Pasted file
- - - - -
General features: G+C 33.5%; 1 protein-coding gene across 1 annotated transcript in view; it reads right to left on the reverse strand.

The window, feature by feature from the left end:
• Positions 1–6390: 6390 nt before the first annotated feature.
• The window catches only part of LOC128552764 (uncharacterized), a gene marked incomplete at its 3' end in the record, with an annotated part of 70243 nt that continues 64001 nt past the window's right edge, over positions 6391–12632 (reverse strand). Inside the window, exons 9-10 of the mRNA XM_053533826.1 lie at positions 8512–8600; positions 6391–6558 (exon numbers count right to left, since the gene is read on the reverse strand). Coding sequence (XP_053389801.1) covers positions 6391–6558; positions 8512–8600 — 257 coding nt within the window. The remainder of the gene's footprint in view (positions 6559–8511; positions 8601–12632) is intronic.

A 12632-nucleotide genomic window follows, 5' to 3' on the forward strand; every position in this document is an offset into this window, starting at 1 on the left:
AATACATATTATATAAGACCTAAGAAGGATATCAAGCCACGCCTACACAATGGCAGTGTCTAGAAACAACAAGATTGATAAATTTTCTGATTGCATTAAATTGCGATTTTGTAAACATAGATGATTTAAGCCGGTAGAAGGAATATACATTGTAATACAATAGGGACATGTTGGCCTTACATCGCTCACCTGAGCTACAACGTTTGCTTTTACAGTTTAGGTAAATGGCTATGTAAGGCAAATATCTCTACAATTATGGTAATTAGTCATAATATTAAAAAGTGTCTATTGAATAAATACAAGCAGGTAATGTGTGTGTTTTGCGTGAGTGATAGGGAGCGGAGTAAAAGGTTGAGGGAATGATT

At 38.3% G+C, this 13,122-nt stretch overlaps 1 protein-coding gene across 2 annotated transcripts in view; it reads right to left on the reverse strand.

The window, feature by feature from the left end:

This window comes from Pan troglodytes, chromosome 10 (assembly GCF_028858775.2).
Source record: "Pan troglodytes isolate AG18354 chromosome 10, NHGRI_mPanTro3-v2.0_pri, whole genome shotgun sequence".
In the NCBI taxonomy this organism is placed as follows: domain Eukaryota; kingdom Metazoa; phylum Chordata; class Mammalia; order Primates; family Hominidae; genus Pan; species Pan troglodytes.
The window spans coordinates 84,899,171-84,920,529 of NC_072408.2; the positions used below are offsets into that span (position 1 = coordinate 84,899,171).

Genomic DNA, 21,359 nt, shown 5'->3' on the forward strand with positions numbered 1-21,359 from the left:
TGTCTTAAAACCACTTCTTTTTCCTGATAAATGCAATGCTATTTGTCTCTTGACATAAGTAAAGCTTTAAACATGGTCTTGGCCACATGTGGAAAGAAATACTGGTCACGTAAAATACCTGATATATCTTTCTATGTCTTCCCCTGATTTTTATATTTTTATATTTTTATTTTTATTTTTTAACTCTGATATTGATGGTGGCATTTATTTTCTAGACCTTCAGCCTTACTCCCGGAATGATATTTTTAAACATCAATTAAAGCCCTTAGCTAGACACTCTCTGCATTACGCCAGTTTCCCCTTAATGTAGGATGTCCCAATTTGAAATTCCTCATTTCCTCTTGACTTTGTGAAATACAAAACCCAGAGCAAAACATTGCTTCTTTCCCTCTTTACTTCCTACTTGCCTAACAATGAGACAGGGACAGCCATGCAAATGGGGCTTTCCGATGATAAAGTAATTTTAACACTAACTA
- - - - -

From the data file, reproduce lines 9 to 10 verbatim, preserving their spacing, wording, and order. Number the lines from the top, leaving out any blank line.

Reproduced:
This window comes from Pan troglodytes, chromosome 10 (assembly GCF_028858775.2).
Source record: "Pan troglodytes isolate AG18354 chromosome 10, NHGRI_mPanTro3-v2.0_pri, whole genome shotgun sequence".